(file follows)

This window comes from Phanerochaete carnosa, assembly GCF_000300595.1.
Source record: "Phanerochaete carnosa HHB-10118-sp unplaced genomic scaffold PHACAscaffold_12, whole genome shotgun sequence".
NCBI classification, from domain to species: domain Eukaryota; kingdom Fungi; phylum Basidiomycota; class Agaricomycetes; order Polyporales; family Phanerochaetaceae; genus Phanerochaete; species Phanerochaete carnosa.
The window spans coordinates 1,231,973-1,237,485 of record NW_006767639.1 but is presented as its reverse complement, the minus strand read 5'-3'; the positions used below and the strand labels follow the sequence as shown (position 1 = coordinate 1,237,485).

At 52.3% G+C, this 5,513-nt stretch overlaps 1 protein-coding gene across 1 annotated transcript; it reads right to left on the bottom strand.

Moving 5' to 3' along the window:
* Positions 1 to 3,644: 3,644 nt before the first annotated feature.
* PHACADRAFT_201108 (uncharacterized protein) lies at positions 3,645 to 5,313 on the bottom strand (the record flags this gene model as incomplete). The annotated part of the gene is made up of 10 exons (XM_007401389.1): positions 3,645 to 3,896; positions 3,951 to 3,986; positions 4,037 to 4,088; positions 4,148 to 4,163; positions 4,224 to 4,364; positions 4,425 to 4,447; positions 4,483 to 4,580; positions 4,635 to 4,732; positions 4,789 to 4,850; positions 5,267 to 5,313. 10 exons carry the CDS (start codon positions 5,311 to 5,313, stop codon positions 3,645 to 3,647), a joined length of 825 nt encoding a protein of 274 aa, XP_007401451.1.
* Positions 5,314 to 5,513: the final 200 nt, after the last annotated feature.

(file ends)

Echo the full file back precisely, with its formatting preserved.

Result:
This window comes from Phanerochaete carnosa, assembly GCF_000300595.1.
Source record: "Phanerochaete carnosa HHB-10118-sp unplaced genomic scaffold PHACAscaffold_12, whole genome shotgun sequence".
NCBI classification, from domain to species: domain Eukaryota; kingdom Fungi; phylum Basidiomycota; class Agaricomycetes; order Polyporales; family Phanerochaetaceae; genus Phanerochaete; species Phanerochaete carnosa.
The window spans coordinates 1,231,973-1,237,485 of record NW_006767639.1 but is presented as its reverse complement, the minus strand read 5'-3'; the positions used below and the strand labels follow the sequence as shown (position 1 = coordinate 1,237,485).

At 52.3% G+C, this 5,513-nt stretch overlaps 1 protein-coding gene across 1 annotated transcript; it reads right to left on the bottom strand.

Moving 5' to 3' along the window:
* Positions 1 to 3,644: 3,644 nt before the first annotated feature.
* PHACADRAFT_201108 (uncharacterized protein) lies at positions 3,645 to 5,313 on the bottom strand (the record flags this gene model as incomplete). The annotated part of the gene is made up of 10 exons (XM_007401389.1): positions 3,645 to 3,896; positions 3,951 to 3,986; positions 4,037 to 4,088; positions 4,148 to 4,163; positions 4,224 to 4,364; positions 4,425 to 4,447; positions 4,483 to 4,580; positions 4,635 to 4,732; positions 4,789 to 4,850; positions 5,267 to 5,313. 10 exons carry the CDS (start codon positions 5,311 to 5,313, stop codon positions 3,645 to 3,647), a joined length of 825 nt encoding a protein of 274 aa, XP_007401451.1.
* Positions 5,314 to 5,513: the final 200 nt, after the last annotated feature.